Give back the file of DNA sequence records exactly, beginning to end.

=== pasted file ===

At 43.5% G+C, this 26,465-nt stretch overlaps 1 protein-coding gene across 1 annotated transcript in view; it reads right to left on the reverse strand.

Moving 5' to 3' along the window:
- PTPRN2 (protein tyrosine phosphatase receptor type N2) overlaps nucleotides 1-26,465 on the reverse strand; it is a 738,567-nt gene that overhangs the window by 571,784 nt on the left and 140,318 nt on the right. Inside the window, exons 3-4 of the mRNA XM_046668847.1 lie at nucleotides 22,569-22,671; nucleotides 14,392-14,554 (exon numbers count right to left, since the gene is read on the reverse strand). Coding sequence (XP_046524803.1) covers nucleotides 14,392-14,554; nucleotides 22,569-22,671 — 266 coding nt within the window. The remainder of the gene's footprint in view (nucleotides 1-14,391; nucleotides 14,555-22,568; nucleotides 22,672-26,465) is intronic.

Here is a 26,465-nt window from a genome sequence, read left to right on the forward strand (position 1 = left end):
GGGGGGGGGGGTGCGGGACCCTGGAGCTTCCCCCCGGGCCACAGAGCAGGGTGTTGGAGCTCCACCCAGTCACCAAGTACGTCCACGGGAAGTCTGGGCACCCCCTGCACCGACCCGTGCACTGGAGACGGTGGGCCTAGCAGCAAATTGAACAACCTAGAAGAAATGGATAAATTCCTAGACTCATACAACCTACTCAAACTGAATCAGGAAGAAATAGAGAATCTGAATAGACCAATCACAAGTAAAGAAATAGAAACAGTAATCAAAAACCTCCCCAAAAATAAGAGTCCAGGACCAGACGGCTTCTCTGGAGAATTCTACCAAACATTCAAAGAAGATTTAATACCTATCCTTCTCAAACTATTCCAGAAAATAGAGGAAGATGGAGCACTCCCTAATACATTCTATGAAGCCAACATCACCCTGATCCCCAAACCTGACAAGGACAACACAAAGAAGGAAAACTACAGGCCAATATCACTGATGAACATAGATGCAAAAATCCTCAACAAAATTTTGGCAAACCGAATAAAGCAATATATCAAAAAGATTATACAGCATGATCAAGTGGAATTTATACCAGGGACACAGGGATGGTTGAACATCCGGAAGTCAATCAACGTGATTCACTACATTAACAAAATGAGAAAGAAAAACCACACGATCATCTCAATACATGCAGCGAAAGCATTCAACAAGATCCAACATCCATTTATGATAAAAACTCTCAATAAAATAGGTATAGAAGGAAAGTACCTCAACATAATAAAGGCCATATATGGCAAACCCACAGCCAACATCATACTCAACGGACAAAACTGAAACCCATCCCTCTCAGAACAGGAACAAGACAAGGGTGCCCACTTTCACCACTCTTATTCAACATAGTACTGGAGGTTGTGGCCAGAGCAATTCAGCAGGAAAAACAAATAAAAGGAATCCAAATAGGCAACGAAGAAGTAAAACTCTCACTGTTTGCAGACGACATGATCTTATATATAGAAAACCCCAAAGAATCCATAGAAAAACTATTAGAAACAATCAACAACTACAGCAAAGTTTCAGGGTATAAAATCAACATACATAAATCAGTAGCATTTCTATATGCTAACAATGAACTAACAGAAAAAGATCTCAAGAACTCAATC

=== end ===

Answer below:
At 43.5% G+C, this 26,465-nt stretch overlaps 1 protein-coding gene across 1 annotated transcript in view; it reads right to left on the reverse strand.

Moving 5' to 3' along the window:
- PTPRN2 (protein tyrosine phosphatase receptor type N2) overlaps nucleotides 1-26,465 on the reverse strand; it is a 738,567-nt gene that overhangs the window by 571,784 nt on the left and 140,318 nt on the right. Inside the window, exons 3-4 of the mRNA XM_046668847.1 lie at nucleotides 22,569-22,671; nucleotides 14,392-14,554 (exon numbers count right to left, since the gene is read on the reverse strand). Coding sequence (XP_046524803.1) covers nucleotides 14,392-14,554; nucleotides 22,569-22,671 — 266 coding nt within the window. The remainder of the gene's footprint in view (nucleotides 1-14,391; nucleotides 14,555-22,568; nucleotides 22,672-26,465) is intronic.

Here is a 26,465-nt window from a genome sequence, read left to right on the forward strand (position 1 = left end):
GGGGGGGGGGGTGCGGGACCCTGGAGCTTCCCCCCGGGCCACAGAGCAGGGTGTTGGAGCTCCACCCAGTCACCAAGTACGTCCACGGGAAGTCTGGGCACCCCCTGCACCGACCCGTGCACTGGAGACGGTGGGCCTAGCAGCAAATTGAACAACCTAGAAGAAATGGATAAATTCCTAGACTCATACAACCTACTCAAACTGAATCAGGAAGAAATAGAGAATCTGAATAGACCAATCACAAGTAAAGAAATAGAAACAGTAATCAAAAACCTCCCCAAAAATAAGAGTCCAGGACCAGACGGCTTCTCTGGAGAATTCTACCAAACATTCAAAGAAGATTTAATACCTATCCTTCTCAAACTATTCCAGAAAATAGAGGAAGATGGAGCACTCCCTAATACATTCTATGAAGCCAACATCACCCTGATCCCCAAACCTGACAAGGACAACACAAAGAAGGAAAACTACAGGCCAATATCACTGATGAACATAGATGCAAAAATCCTCAACAAAATTTTGGCAAACCGAATAAAGCAATATATCAAAAAGATTATACAGCATGATCAAGTGGAATTTATACCAGGGACACAGGGATGGTTGAACATCCGGAAGTCAATCAACGTGATTCACTACATTAACAAAATGAGAAAGAAAAACCACACGATCATCTCAATACATGCAGCGAAAGCATTCAACAAGATCCAACATCCATTTATGATAAAAACTCTCAATAAAATAGGTATAGAAGGAAAGTACCTCAACATAATAAAGGCCATATATGGCAAACCCACAGCCAACATCATACTCAACGGACAAAACTGAAACCCATCCCTCTCAGAACAGGAACAAGACAAGGGTGCCCACTTTCACCACTCTTATTCAACATAGTACTGGAGGTTGTGGCCAGAGCAATTCAGCAGGAAAAACAAATAAAAGGAATCCAAATAGGCAACGAAGAAGTAAAACTCTCACTGTTTGCAGACGACATGATCTTATATATAGAAAACCCCAAAGAATCCATAGAAAAACTATTAGAAACAATCAACAACTACAGCAAAGTTTCAGGGTATAAAATCAACATACATAAATCAGTAGCATTTCTATATGCTAACAATGAACTAACAGAAAAAGATCTCAAGAACTCAATC